Replay Gain works by first performing a psychoacoustic analysis scan of the entire audio file to measure the perceived loudness and peak levels. The difference between the loudness and the target loudness (usually 89 dB SPL) is calculated; this is the gain value. Typically, the gain value and the peak value are then stored in the audio file as metadata, allowing Replay Gain–compliant audio players to automatically attenuate (or in some cases amplify) the output so that such files will play back at similar loudness to one another. This avoids the common problem of having to manually adjust volume levels when playing audio files from different albums that have been mastered at different levels. With lossy files, another benefit of Replay Gain scanning is that the peak information can also be used to prevent loud songs from clipping. Finally, should the audio at its original levels be desired (i.e. for burning back to hard copy), the metadata can simply be ignored.
Replay Gain implementations usually involve adding metadata to the audio without altering the original audio data. While the Replay Gain standard specifies an 8-byte field in the header of any file, many popular audio formats use tags for Replay Gain information. FLAC and Ogg Vorbis use the
REPLAYGAIN_* comment fields. MP3 files usually use ID3v2 or APEv2 tags.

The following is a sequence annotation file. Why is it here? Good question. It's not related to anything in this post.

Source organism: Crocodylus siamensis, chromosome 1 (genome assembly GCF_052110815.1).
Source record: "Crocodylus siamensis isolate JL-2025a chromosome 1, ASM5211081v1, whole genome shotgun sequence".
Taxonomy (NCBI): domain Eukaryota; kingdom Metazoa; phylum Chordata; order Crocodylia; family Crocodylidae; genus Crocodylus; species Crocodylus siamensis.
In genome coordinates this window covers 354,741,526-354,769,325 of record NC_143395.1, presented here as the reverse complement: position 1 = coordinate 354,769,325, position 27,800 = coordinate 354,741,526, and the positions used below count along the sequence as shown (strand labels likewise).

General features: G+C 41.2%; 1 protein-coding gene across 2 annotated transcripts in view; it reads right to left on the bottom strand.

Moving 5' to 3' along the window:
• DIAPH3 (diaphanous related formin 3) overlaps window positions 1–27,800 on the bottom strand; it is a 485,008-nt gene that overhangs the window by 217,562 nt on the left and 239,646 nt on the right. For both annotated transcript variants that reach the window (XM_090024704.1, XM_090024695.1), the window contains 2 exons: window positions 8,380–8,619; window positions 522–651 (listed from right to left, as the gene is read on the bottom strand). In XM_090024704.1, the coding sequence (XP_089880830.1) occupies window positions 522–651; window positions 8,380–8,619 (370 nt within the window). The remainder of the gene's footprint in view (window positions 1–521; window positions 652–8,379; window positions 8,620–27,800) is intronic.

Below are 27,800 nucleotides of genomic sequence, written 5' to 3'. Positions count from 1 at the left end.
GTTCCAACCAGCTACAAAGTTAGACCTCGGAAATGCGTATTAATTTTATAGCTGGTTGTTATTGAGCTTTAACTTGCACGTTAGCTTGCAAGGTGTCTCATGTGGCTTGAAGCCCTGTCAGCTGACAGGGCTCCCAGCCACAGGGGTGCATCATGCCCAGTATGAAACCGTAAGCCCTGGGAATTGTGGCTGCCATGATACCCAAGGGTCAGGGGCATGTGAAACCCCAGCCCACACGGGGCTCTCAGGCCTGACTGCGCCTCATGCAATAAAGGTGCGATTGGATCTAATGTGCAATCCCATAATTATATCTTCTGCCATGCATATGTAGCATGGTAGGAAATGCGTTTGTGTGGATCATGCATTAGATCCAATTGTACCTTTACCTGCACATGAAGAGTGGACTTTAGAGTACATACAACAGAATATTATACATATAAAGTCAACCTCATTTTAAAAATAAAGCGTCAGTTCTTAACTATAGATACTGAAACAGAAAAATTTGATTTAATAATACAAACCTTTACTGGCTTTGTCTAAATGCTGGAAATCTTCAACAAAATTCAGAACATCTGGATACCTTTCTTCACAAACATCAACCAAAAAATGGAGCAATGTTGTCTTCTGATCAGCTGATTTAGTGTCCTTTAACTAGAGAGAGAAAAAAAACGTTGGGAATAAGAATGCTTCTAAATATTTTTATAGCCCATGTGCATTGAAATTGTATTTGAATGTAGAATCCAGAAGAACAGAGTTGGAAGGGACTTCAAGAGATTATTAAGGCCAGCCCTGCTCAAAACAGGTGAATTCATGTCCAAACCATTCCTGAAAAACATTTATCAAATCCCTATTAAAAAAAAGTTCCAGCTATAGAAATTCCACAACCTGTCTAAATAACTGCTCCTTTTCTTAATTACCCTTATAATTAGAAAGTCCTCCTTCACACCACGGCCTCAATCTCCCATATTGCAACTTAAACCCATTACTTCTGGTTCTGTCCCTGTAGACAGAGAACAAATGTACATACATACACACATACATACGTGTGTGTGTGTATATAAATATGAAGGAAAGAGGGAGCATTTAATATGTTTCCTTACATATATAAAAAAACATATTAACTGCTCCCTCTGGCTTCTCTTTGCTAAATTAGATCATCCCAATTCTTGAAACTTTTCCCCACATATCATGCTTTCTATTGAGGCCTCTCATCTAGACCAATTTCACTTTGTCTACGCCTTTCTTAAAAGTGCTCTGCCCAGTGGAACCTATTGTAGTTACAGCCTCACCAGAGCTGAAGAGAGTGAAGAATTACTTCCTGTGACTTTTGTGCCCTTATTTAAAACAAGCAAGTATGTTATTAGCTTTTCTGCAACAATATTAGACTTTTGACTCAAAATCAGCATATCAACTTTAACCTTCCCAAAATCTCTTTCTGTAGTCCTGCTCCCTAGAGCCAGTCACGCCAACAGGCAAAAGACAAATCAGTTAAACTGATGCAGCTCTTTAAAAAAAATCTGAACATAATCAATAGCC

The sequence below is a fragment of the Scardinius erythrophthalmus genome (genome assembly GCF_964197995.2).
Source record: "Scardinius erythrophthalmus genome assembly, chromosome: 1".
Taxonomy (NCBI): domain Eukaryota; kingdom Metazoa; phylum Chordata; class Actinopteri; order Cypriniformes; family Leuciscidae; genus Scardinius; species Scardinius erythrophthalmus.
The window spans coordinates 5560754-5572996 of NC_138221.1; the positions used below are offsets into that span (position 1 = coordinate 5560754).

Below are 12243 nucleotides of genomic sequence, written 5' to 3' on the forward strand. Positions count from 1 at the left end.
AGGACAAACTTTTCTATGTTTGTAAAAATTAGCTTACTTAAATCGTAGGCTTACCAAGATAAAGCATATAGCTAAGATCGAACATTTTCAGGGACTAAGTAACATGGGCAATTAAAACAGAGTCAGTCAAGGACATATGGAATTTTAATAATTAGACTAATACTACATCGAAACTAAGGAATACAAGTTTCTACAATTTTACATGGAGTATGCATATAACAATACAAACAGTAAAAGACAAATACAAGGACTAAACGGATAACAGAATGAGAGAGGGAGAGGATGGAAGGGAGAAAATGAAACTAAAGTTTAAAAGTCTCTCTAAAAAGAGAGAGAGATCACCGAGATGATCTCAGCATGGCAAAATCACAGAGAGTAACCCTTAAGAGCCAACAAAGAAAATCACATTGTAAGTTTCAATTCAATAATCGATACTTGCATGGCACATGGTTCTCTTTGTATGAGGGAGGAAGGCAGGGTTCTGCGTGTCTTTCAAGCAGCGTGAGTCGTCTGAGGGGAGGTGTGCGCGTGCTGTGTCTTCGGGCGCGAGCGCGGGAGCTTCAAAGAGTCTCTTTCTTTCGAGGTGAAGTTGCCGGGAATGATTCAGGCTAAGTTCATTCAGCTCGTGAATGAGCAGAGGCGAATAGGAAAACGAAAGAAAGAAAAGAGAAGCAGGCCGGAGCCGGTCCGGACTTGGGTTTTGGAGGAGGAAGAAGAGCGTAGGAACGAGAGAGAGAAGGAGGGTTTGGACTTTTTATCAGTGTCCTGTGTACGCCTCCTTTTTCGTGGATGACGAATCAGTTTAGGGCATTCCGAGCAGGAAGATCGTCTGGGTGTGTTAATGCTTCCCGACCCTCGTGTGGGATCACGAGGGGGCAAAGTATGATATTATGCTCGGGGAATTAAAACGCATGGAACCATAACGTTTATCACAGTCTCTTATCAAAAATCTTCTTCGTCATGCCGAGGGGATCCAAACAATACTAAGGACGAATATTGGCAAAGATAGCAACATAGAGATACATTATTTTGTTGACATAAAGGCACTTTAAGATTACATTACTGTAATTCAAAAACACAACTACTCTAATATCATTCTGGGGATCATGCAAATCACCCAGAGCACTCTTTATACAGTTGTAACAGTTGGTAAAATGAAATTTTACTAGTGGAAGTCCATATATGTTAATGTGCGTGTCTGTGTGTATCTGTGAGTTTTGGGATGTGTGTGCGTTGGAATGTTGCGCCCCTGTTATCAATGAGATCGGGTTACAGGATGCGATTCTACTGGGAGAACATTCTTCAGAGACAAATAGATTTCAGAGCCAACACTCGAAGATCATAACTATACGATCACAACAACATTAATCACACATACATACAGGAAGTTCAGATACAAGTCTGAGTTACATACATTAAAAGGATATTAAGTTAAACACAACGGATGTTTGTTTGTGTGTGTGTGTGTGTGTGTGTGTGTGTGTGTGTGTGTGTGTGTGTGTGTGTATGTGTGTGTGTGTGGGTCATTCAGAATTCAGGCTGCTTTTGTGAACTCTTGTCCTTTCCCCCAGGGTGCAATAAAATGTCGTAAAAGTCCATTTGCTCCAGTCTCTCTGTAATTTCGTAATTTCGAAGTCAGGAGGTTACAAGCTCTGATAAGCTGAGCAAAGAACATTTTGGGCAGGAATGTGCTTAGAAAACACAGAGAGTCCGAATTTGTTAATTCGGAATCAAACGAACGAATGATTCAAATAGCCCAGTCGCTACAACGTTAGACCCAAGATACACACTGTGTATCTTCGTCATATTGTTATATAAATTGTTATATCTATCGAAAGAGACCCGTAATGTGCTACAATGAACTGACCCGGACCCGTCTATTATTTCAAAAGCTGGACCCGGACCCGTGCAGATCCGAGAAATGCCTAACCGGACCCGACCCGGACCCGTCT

CD players and other legacy audio players do not support Replay Gain metadata. Nevertheless, some lossy audio formats, such as MP3, are structured in a way that they encode the volume of each compressed frame in a stream, and tools such as MP3Gain take advantage of this to change the volume of all frames in a stream, in a reversible way, without adding noise. Otherwise, a tool can amplify a PCM audio file and save the result to another PCM audio file; this is not perfectly reversible in most cases.
Replay Gain analysis can be performed on individual tracks so that all tracks will be of equal volume on playback. Analysis can also be performed on a per-album basis. In album gain analysis an additional peak value and gain value, which will be shared by the whole album, will be calculated. Using the album gain values will preserve the volume differences within an album.
On playback, assuming the metadata method is used, listeners may decide if they want all tracks to sound equally loud (track gain, formerly called radio gain) or if they want all albums to sound equally loud with different tracks having different loudness (album gain, formerly called audiophile gain). In album gain mode, when album gain data is missing, players should use track gain data instead.
--apply-replaygain-which-is-not-losslessas of version 1.1.1
iTunNORMmetadata tag value (optionally on a per-album basis), which is used by iTunes software and iPod music players for Sound Check volume normalization.